Sind and other parts of India hardly amounts to 10,000 tons.
Uses—The chief use for nitre or saltpetre was in the manufacture
of gunpowder and explosives before the discoveries of modern chemistry brought into use other compounds for these purposes. Nitre is
employed in the manufacture of sulphuric acid and as an oxidiser in
numerous chemical processes. A subordinate use of nitre is as manure
for the soil.
Alums are not natural but secondary products manufactured out of
pyritous shales or " alum shales ".
[Production—Pyritous shales when exposed to the air, under heat and
moisture, give rise to the oxidation of the pyrites, producing iron sulphate
and free sulphuric acid. The latter attacks the alumina of the shales and
converts it into aluminium sulphate. On the addition of potash-salts, such
as nitre or common wood-ashes, potash-alum is produced, and when
common salt or other soda-salts are introduced, soda-alum is produced. In
this way several alums are made, depending upon the base added.
The natural weathering of the shales being a very slow process, it is
expedited in the artificial production of alum by roasting it. The roasted
shale is then lixiviated and concentrated. A mixture of various'soda and
potash-salts is then added and the alum allowed to crystaUise out.]
The most common alums produced in India are soda, and p'otash
alums. There was a flourishing alum industry in the past in Cutch,
Rajputana and parts of the Punjab. But it is no longer remunerative
in face of the cheap chemical manufactured alums, and is carried on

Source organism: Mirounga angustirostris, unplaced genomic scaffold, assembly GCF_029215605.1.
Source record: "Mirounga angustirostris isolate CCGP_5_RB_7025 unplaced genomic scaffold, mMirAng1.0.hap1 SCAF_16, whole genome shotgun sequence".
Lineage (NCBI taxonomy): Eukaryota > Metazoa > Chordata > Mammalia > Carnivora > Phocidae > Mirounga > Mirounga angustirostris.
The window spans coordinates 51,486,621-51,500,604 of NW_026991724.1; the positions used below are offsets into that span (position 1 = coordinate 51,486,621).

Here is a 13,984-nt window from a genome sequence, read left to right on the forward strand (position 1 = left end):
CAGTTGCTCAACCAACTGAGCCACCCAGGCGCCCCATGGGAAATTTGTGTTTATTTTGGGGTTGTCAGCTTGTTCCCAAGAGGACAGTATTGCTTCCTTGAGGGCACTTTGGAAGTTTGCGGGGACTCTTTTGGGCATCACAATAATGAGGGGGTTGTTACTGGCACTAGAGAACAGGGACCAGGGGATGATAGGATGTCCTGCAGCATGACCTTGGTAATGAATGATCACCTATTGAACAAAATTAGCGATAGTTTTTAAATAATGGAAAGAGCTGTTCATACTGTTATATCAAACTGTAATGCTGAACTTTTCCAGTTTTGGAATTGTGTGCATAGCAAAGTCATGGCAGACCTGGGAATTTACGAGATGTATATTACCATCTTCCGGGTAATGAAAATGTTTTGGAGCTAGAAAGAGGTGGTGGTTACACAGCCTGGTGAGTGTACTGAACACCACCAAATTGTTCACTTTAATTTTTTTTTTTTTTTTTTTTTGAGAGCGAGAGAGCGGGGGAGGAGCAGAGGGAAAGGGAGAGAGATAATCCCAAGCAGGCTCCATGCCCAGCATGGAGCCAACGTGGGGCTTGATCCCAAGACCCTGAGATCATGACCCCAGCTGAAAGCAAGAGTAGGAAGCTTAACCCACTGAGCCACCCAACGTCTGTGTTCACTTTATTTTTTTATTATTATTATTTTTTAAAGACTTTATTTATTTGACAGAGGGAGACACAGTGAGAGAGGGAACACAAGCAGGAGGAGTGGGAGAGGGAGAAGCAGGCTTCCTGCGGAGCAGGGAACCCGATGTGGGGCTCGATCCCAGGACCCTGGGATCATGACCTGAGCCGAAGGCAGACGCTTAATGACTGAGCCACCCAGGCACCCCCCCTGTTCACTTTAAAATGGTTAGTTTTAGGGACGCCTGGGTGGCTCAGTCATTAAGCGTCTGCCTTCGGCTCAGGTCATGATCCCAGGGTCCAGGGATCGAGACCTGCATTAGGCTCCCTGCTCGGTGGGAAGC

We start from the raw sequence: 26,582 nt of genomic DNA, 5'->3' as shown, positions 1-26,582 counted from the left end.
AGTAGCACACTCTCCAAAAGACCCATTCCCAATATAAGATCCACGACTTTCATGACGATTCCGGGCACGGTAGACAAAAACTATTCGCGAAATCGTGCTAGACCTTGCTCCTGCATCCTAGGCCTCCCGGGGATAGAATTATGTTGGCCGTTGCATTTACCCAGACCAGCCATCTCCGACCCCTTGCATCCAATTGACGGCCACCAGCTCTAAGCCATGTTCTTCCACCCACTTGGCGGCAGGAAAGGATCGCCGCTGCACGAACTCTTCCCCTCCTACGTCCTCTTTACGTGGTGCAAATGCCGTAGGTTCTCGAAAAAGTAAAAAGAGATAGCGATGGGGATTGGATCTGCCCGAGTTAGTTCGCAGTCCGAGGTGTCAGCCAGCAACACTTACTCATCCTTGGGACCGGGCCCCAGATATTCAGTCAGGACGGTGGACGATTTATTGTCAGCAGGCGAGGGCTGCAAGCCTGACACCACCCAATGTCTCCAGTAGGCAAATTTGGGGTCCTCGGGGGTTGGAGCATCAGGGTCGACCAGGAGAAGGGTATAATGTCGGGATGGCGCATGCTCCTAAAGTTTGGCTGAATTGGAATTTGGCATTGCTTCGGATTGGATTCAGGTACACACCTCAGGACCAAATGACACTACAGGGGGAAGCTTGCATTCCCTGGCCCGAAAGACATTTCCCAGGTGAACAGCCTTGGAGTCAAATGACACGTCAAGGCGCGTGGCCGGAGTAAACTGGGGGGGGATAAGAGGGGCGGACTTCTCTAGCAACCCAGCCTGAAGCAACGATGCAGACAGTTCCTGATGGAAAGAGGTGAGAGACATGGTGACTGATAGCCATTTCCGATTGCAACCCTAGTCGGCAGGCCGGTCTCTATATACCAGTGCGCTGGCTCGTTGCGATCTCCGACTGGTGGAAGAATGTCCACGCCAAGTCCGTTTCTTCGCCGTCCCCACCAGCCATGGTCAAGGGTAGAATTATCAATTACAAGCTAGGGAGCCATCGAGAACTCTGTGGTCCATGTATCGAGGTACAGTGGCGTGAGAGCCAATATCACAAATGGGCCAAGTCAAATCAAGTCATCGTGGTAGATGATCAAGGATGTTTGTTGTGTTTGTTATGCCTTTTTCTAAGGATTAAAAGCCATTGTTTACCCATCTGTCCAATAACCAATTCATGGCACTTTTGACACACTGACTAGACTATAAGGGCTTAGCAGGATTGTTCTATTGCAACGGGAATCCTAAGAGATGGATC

only at two localities, Kalabagh ^ and Cutch. The principal use of the
alum -manufactured in India is in the dyeing and tanning industries.
Soluble sulphates of iron and copper—copperas and blue-vitriol—
are obtained as bye-products in the manufacture of alums from
pyritous shales.
Borax from Tibet^Borax occurs as a precipitate from the hot
springs of the Puga valley, Ladakh, which occur in association with
some sulphur deposits. Borax is an ingredi,ent of many of the saltlakes of Tibet, along with the other salts of sodium. The borax of the
Tibetan lakes is obtained either by means of diggings, on the shores of
i-i?ec. G.S.I. vol. xl. pt. 4, 1910.
the lakes, or by the evaporation of their waters. The original source
of the borax in these lakes is thought to be the hot springs, like those
of Puga mentioned on the preceding'page.
Like nitre, alum and similar products, the borax trade, which was
formerly a large and remunerative one, has seriously declined owing
to the discovery of deposits of calcium borate in America, from which
the compound is now synthetically prepared. The industry consisted
of the importation of partly refined borax into the Punjab and United
•Provinces, from Ladakh and Tibet, and its exportation to foreign
countries. About 16,000 cwts. were thus exported yearly, valued at